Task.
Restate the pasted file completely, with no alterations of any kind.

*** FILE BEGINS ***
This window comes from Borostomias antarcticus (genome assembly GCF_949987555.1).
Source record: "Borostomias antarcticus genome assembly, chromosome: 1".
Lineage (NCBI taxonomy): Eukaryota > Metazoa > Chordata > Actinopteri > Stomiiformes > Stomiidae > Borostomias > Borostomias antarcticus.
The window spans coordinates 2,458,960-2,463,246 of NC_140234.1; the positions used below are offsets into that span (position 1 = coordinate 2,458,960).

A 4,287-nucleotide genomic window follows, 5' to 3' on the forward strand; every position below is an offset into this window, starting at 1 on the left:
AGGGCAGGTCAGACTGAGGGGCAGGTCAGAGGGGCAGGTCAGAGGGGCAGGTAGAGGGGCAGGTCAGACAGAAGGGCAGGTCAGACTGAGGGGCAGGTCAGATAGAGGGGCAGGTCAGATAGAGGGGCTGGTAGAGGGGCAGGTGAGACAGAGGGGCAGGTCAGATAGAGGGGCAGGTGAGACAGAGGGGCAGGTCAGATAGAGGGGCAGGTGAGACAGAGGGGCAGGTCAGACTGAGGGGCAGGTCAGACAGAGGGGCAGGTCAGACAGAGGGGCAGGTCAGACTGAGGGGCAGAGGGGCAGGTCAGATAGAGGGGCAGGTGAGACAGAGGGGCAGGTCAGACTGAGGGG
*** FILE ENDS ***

This window comes from Borostomias antarcticus (genome assembly GCF_949987555.1).
Source record: "Borostomias antarcticus genome assembly, chromosome: 1".
Lineage (NCBI taxonomy): Eukaryota > Metazoa > Chordata > Actinopteri > Stomiiformes > Stomiidae > Borostomias > Borostomias antarcticus.
The window spans coordinates 2,458,960-2,463,246 of NC_140234.1; the positions used below are offsets into that span (position 1 = coordinate 2,458,960).

A 4,287-nucleotide genomic window follows, 5' to 3' on the forward strand; every position below is an offset into this window, starting at 1 on the left:
AGGGCAGGTCAGACTGAGGGGCAGGTCAGAGGGGCAGGTCAGAGGGGCAGGTAGAGGGGCAGGTCAGACAGAAGGGCAGGTCAGACTGAGGGGCAGGTCAGATAGAGGGGCAGGTCAGATAGAGGGGCTGGTAGAGGGGCAGGTGAGACAGAGGGGCAGGTCAGATAGAGGGGCAGGTGAGACAGAGGGGCAGGTCAGATAGAGGGGCAGGTGAGACAGAGGGGCAGGTCAGACTGAGGGGCAGGTCAGACAGAGGGGCAGGTCAGACAGAGGGGCAGGTCAGACTGAGGGGCAGAGGGGCAGGTCAGATAGAGGGGCAGGTGAGACAGAGGGGCAGGTCAGACTGAGGGG